I think if anti-war and anti-poverty advocates were as politically loyal as anti-gay and anti-abortion advocates the Democratic majority would have more confidence in taking bold action. But I don't know what I think about political loyalty.

Question: How does one strike a balance between loyalty ("I know they shut down the government, but I believe Harry Reid & Nancy Pelosi are doing what they need to do for the country and they have my support.") versus integrity ("I've always been a Democrat, but if they can't stop Bush from torturing people, I can't vote for them.")?

Monday, October 29, 2007

Integrity is Key

This bright-eyed young fellow is Machinist Mate 2nd Class Matthew Ugarph. He was an Engineering Laboratory Technician (ELT). It appears that last year he was selected for an officer candidate program after serving onboard a Pearl Harbor based nuclear-powered attack submarine. Nice job Matthew.

Guys like Matthew used to work for me when I served as Chemical and Radiological Controls Assistant onboard USS Billfish. We were almost all under thirty, and many of the enlisted men were 19 or 20. We worked in an environment where the most experienced officer onboard had been doing his specific job for three years, and that would have been on the day he was being transferred to a new job. Some of the enlisted men would have been at it longer than that, but not on the same ship, and probably not with the same type of power plant. Many people who operated and maintained the reactor had been doing that job for a year or less.

By contrast, I worked at a civilian power plant for a couple of years where I was a baby at 28, everyone else was in their forties or fifties. Most people had spent twenty years on the job, including the guy on the bottom of the operations org chart whose jobs was to tour the plant and take readings.

My point is that the Navy is able to successfully operate dozens of nuclear reactors with a bunch of teenagers only because it has created a culture of integrity. When that breaks down, it is very dangerous. A friend forwarded me this story from CNN about sailors onboard USS Hampton first failing to monitor reactor chemistry and then falsifying the records to indicate they had performed the tests. Missing the tests is bad, but I'm sure we monitor chemistry much more closely than we need to. It is a long term problem and even if there was a negative impact, there are many, many other layers of protection that would detect a problem in terms of public safety or the safety of the crew. The lying, on the other hand, is devastating. The Navy said, "There is not, and never was, any danger to the crew or the public." I beg to differ. Any breakdown in the culture of absolute candor in the Navy's Nuclear Power Program is a danger to the crew and the public.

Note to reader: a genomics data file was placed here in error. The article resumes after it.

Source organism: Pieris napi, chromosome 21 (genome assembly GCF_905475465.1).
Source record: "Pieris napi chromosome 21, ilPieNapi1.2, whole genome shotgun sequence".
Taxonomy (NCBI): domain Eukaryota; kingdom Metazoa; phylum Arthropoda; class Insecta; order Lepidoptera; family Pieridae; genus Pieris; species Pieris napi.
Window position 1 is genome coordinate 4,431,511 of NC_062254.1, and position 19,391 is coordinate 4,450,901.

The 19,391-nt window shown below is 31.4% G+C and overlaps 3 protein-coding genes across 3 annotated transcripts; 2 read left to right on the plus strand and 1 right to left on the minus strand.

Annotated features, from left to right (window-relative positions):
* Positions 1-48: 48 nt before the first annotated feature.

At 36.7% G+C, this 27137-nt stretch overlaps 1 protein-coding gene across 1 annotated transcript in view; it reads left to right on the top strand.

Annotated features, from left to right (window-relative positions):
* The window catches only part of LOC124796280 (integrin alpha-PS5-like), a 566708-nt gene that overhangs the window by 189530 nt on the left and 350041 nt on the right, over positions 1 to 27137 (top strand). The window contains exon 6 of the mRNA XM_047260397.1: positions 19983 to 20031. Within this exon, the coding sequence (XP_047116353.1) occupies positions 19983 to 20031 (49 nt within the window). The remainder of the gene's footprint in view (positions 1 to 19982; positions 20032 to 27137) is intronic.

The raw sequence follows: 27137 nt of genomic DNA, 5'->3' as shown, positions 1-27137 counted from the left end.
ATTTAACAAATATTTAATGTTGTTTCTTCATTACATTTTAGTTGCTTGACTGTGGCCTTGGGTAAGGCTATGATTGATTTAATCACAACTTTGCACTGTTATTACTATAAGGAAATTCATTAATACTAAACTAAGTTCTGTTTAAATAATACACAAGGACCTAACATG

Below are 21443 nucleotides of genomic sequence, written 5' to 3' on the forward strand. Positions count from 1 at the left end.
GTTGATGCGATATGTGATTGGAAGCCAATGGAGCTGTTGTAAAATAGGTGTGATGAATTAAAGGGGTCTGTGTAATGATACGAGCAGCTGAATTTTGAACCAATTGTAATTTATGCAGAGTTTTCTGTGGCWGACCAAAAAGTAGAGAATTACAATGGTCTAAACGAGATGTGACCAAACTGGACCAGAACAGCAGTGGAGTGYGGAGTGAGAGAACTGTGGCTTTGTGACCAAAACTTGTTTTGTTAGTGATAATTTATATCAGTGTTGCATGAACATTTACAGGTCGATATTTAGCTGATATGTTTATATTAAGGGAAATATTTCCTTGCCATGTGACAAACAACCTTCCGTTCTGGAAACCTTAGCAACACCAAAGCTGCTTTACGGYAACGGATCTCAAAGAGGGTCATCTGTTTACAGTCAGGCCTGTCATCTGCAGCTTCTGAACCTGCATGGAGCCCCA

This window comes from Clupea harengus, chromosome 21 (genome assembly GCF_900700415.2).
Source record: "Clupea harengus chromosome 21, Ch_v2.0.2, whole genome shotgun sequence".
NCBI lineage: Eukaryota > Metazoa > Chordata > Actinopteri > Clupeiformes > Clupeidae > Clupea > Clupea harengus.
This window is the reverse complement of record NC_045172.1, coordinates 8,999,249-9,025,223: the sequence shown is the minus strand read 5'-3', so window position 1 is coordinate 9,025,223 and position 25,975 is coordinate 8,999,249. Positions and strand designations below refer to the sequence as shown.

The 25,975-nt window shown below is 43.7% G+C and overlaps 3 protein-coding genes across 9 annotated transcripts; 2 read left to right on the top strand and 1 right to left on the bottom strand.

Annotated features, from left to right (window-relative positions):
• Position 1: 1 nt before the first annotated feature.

Sunday, October 28, 2007

A New Tool in Our Gospel Toolkit

Reverend Mary Jacobs delivered the message at Chalice this morning, and this was the title of her sermon. The New Tool was our building, which has been the source of some frustration for the congregation as it hangs at about 80% complete. Nothing is threatening its completion; we are just experiencing the standards delays that go along with permitting, some cosmetic rework, etc. I liked Mary's analogy of the building as a tool. A tool is something you use for all its worth, and like many at Chalice, I hope we use this building as a staging point for mission work, as a community center, as a launching pad for mission and evangelism. It will also allow more regular fellowship and less energy devoted to setting up and tearing down.

As you might suspect from my listing, church buildings make me nervous. Much of the hatefulness that my dad experienced as a parish minister was related to use of the building. Also, it has been such an energy sink for the last year and will be such a financial commitment for years to come, that I hope it is worth it. (I know for most people that seems crazy. Of course you have to have a building!) Mary's sermon today gave me a really helpful way to characterize the issue. Rather than just a wish that the building is worth it, which puts the responsibility on the shoulders of someone else, we can make sure we use the building with sufficient vigor to make it worthwhile, which nicely puts the responsibility back on ours.